The most relentlessly pleasant drive on the bottom of the world starts in Cape Town and skirts east along the Western Cape past charming seaside villages, vineyards, beaches and marine mammal overlooks to Hermanus — “South Africa’s Whale Town.”
That’s the quick 120-kilometer version. Add a zero and you can continue this South African coastal odyssey all the way to Durban.
43. The Great Wall, China
China’s Great Wall sees about 20,000 daily tourists in its busiest section near Beijing. But that just leaves other magnificent parts of this 21,000-kilometer, two-millennia-in-the-making, not-so-modest masonry project foot-traffic free.
For example, sign up for ICA’s WildWall Extreme trek-a five-day camping trip along 40 kilometers of remote Great Wall in neighboring Hebei Province, and the world’s most wondrous wall was built just for you this week.
44. New Delhi to Agra, India
SMT: Tour bus
Define “tour bus” anyway you like, but the roads out of Delhi are so much nicer when someone else has to drive them.
A mere 200 kilometers southeast of this madness takes you to Agra and that checklist-notching date with the Taj Mahal.
45. Scotsdale to Upper Sonoran Desert, Arizona, United States
In Greater Phoenix, one can admire only so much saguaro and roadkill from behind the wheel of a white rented Neon.
The cure: offroading deep into the area’s rugged outback, the Sonoran Desert, at night with an ITT GEN 3 Night Vision Scope when the temperature’s dipped below 120 and the tarantulas, scorpions, wild pigs and Gila Monsters are just waking up.
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46. Chamonix, France to Zermatt, Switzerland
Who said skiing was all downhill?
SMT: Skis and crampons
The Haute Route (High Route), Europe’s most famous backcountry ski tour, traverses 120 kilometers of glaciated terrain from Chamonix to Zermatt and has been called the “the hut-to-hut tour to end all hut-to-hut tours” and the “the lifelong dream of fanatical off-piste skiers everywhere.”
Mountain Tracks offers a nine-day, all-inclusive journey along a select route tailored to avoid over-trafficked areas.
47. Dingle Peninsula, Ireland
SMT: Car or foot
Even if you don’t know the Dingle Peninsula yet, you already kind of do. Tucked away on Ireland’s southwest coast in ultra-scenic County Kerry, it packs scores of classic Irish images.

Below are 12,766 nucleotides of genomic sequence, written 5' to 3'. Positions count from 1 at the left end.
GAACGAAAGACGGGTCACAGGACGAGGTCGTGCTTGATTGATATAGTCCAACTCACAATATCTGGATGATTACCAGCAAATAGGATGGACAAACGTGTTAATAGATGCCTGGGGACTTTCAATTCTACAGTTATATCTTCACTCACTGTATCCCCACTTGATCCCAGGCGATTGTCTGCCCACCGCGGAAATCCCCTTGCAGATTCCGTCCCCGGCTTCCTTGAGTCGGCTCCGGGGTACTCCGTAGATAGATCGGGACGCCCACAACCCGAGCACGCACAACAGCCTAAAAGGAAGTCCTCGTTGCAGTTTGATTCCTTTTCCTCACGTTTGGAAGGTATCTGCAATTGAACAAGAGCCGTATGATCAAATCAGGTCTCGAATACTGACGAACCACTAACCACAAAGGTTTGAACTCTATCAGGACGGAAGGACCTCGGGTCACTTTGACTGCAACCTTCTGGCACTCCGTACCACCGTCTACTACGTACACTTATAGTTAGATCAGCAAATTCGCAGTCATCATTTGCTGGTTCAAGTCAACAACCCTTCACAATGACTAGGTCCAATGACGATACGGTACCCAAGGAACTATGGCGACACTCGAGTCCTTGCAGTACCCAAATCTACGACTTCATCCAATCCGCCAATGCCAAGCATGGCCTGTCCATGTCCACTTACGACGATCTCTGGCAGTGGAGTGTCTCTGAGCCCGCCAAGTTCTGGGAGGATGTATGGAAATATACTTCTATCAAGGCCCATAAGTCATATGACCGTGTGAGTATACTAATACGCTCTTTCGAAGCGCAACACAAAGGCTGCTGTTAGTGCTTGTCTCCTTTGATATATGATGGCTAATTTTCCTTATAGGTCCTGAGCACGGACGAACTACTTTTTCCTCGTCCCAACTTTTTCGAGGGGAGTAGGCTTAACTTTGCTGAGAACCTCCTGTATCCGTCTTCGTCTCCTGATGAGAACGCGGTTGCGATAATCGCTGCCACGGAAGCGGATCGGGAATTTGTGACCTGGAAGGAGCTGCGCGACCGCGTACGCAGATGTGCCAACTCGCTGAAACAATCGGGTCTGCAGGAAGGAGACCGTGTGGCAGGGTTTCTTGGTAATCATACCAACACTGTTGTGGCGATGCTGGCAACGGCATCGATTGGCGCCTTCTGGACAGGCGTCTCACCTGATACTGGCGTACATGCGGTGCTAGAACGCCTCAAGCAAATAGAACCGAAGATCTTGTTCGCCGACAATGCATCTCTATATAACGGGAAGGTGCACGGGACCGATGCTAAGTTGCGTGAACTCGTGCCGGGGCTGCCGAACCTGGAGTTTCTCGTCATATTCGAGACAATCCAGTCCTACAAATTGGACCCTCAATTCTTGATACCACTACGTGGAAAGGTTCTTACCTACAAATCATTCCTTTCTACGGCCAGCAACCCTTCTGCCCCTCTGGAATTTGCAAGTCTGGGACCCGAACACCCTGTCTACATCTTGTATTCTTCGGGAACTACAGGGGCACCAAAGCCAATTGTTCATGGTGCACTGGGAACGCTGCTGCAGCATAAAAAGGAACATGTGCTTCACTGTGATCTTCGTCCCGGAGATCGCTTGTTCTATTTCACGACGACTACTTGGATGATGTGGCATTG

Craggy mountains swaddled in mist. Tilted green hills matted with yellow gorse and lined with old stone walls. Sawtoothed, frothy Atlantic shorelines. An old fellow squinting at you by the side of a quaint back road in a gray tweed cap with his ten million sheep.
The Dingle Peninsula is a microcosm of the Irish coast in one ruggedly stunning package that you can loop around by car in a single day. But make it at least two-or three.
Or over a week, if you have the time and quad muscles to hoof around the peninsula on the 179-kilometer Dingle Way, one of the country’s most spectacular long-distance walking trails.
48. Guadalajara to Amititán, Mexico
SMT: “Tequila Express” train
Most classic weekend road trips are much happier on the way there than back. The Tequila Express is one notable exception.
You can board in Guadalajara at 10:30am, roll past agave covered hillsides into the village of Amititán (a.k.a. the birthplace of tequila) where you’ll visit some of the world’s oldest tequila distilleries — before returning in a raucous train car full of passengers loaded on tequila, conga-lining to a mariachi band. Salud!
49. Pitesti to Cartisoara, Romania
SMT: Car, motorcycle or (gasp) bicycle
A couple seasons ago, “Top Gear” host Jeremy Clarkson put South-Central European scenic mountain driving on the map by exclaiming, “This is the best road in the world,” while touring Romania’s national route 7C (a.k.a. the Transfagarasan Highway) with an Aston Martin, Ferrari and a Lamborghini.
That’s in spite of the potholes, crumbly hairpins and tempestuous conditions that make this secluded, serpentining 90-kilometer, former military route through gorgeous Carpathian mountainscapes (and right past Vlad the Impaler’s old hilltop digs) undriveable between mid-fall and late spring.
So come in the summer.